When Paul Lajoie, 76, came to the Banner Boswell Rehabilitation Center two weeks ago, he could not walk. In fact, he could not so much as sit up straight for any length of time. The staff members were having to use a two-person sliding board to transfer him around.
“My knees were totally limp,” he said. “My arms were OK, but my legs, they were gonzo. I had tingling in my fingers and toes. It was bad.”
Lajoie was afflicted with Guillain-Barré syndrome, which came after a case of pneumonia. Guillain-Barré attacks the body’s immune system and can cause symptoms ranging from mild tingling sensations to full-blown paralysis, which is what it did to Lajoie.
As part of his rehabilitation, his therapist Rachel Schider elected to use a popular video gaming system and fitness game. Lajoie would be strapped into a partial weightbearing device called a LiteGait to keep him stable and then make his way onto a treadmill. He would watch the television in front of him and run the jogging program. The remote would be kept on Lajoie’s hip and measure his speed, which would be translated to his in-game avatar. So while in reality he is strapped into a harness on a treadmill, in the game he is running through a park on a sunny day.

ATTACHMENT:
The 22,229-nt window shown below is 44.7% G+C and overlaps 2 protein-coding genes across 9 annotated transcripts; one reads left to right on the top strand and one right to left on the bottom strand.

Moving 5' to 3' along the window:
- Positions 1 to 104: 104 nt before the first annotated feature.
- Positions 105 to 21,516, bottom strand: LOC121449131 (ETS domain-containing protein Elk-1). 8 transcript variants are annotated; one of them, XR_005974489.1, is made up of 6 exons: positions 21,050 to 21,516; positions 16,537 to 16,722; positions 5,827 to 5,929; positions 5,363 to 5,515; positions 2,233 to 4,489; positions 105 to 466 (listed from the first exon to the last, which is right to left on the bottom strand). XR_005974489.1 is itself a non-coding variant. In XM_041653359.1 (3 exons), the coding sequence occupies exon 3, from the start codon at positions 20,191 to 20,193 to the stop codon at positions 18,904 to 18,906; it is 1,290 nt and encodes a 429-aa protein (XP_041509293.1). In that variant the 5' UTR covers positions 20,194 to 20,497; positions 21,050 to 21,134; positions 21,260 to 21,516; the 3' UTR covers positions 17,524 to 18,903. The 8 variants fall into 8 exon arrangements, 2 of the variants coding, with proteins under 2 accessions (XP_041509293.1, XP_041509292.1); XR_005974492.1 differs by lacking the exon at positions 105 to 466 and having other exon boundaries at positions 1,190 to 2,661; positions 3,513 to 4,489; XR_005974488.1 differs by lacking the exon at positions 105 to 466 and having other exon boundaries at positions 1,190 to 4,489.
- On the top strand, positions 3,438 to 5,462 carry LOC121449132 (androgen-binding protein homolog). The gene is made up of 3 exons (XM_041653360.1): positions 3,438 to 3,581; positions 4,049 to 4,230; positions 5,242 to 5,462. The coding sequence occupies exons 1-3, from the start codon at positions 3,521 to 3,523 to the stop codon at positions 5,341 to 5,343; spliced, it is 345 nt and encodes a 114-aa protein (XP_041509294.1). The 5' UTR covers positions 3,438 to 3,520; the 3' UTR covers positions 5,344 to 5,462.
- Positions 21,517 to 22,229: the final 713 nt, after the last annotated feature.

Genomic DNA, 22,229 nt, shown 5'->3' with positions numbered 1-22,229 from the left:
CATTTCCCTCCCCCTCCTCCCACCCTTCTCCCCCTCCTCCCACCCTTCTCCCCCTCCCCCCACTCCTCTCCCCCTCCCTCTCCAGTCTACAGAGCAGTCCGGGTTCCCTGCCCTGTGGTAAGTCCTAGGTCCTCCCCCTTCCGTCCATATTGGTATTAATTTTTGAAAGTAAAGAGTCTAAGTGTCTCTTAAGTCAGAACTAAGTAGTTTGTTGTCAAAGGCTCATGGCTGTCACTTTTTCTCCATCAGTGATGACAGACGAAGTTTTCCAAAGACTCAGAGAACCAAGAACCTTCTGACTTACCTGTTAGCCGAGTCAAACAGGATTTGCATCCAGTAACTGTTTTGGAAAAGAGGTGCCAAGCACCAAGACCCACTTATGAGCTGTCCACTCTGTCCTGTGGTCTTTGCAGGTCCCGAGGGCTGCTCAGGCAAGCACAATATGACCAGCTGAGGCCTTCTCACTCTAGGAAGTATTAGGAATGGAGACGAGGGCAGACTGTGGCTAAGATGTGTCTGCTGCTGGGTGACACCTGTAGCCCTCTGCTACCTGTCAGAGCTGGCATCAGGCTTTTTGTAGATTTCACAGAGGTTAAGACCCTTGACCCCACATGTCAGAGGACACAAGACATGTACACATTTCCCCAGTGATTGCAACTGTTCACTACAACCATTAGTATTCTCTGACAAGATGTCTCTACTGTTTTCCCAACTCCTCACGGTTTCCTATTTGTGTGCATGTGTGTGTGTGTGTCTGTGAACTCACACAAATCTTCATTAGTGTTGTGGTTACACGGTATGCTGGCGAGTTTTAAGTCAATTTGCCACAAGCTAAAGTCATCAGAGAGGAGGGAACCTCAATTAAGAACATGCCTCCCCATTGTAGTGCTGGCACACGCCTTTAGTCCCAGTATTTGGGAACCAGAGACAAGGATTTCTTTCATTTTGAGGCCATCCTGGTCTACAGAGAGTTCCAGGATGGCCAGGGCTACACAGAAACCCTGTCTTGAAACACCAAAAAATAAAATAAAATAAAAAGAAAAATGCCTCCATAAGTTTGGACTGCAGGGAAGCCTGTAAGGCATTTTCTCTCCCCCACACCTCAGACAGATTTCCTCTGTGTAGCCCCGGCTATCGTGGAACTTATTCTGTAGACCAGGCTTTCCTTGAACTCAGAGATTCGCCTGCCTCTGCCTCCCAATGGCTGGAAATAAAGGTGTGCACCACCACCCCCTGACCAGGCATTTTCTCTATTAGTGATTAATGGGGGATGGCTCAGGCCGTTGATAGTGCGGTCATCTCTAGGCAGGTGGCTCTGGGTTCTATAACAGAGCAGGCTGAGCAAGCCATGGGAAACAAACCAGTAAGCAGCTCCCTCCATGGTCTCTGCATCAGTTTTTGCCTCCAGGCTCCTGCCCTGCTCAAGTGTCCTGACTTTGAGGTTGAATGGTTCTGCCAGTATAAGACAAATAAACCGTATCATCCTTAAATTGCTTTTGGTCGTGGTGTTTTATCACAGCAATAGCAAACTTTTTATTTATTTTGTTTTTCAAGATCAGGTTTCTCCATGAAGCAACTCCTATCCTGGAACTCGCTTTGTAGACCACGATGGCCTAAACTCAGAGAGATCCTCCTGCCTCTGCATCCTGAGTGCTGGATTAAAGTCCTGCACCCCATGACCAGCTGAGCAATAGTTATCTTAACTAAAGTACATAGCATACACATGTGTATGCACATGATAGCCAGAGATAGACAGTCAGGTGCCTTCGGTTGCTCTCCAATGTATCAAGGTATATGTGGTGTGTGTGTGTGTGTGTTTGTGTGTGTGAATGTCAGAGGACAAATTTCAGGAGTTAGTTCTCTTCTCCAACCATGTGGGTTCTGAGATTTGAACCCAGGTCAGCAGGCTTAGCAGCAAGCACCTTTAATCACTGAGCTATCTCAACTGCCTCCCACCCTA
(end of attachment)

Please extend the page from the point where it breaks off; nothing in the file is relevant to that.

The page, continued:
“The game gets your mind off the exercise, and it’s fun,” said Jennifer Anderson, who was filling in Saturday for Schider, Lajoie’s regular physical therapist. “But most importantly, it gives the patient immediate visual feedback, which is a big part of getting those skills back. Having that visual element allows them to gauge their movements.”
Lajoie said his therapy has kept him busy over the past two weeks.
“I’ve been doing a lot of walking, trying to exercise, trying to get my muscles and nerves to cooperate,” he said. “The game was totally different. I wasn’t familiar with it at all before, but I guess it really helped.”
The video game system has been helpful as a therapy tool almost since its release in 2006. At Banner’s rehab center, many of the patients are able to take advantage.
“We use the balance board to help with balance, and even the bowling, tennis and golf games help hone skills such as hand-eye coordination, as well as balance,” said Dr. Natalya Faynboym, medical director of the BRC. “Rehabilitation can be hard work, but it pays off in getting patients back to their normal activities of living.”
And with the game, Anderson said often the work does not seem so hard.
“Many times the patient does not even really know what we are working on,” she said. “We might be focusing on their strength or balance, but to them they are just playing a game.”
Lajoie will be going home in just a few days, something he cannot wait to do.
“I’ll be going home in a hell of a lot better shape than when I got here,” he said. “And I see something like a normal future ahead for me.”
Jeff Dempsey may be reached at 623-876-2531 or email@example.com.